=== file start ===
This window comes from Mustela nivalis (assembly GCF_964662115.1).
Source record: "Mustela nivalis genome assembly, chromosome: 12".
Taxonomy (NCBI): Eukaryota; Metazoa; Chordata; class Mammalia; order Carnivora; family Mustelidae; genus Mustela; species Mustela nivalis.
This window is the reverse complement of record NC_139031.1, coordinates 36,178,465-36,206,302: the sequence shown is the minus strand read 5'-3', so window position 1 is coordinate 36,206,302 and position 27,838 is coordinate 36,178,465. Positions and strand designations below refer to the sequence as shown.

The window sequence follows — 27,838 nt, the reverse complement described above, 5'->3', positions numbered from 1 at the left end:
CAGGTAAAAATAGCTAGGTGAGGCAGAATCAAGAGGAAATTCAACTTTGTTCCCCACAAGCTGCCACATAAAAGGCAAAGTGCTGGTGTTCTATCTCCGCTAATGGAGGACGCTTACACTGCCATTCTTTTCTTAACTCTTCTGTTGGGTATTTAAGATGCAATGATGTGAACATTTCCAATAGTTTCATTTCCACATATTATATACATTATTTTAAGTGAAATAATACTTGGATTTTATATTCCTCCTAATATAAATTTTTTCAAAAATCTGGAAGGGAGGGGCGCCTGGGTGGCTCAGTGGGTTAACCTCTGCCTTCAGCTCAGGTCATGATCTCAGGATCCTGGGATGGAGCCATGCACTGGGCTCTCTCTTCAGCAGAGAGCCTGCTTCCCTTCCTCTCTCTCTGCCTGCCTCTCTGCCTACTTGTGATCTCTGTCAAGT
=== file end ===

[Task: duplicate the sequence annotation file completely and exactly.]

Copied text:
This window comes from Mustela nivalis (assembly GCF_964662115.1).
Source record: "Mustela nivalis genome assembly, chromosome: 12".
Taxonomy (NCBI): Eukaryota; Metazoa; Chordata; class Mammalia; order Carnivora; family Mustelidae; genus Mustela; species Mustela nivalis.
This window is the reverse complement of record NC_139031.1, coordinates 36,178,465-36,206,302: the sequence shown is the minus strand read 5'-3', so window position 1 is coordinate 36,206,302 and position 27,838 is coordinate 36,178,465. Positions and strand designations below refer to the sequence as shown.

The window sequence follows — 27,838 nt, the reverse complement described above, 5'->3', positions numbered from 1 at the left end:
CAGGTAAAAATAGCTAGGTGAGGCAGAATCAAGAGGAAATTCAACTTTGTTCCCCACAAGCTGCCACATAAAAGGCAAAGTGCTGGTGTTCTATCTCCGCTAATGGAGGACGCTTACACTGCCATTCTTTTCTTAACTCTTCTGTTGGGTATTTAAGATGCAATGATGTGAACATTTCCAATAGTTTCATTTCCACATATTATATACATTATTTTAAGTGAAATAATACTTGGATTTTATATTCCTCCTAATATAAATTTTTTCAAAAATCTGGAAGGGAGGGGCGCCTGGGTGGCTCAGTGGGTTAACCTCTGCCTTCAGCTCAGGTCATGATCTCAGGATCCTGGGATGGAGCCATGCACTGGGCTCTCTCTTCAGCAGAGAGCCTGCTTCCCTTCCTCTCTCTCTGCCTGCCTCTCTGCCTACTTGTGATCTCTGTCAAGT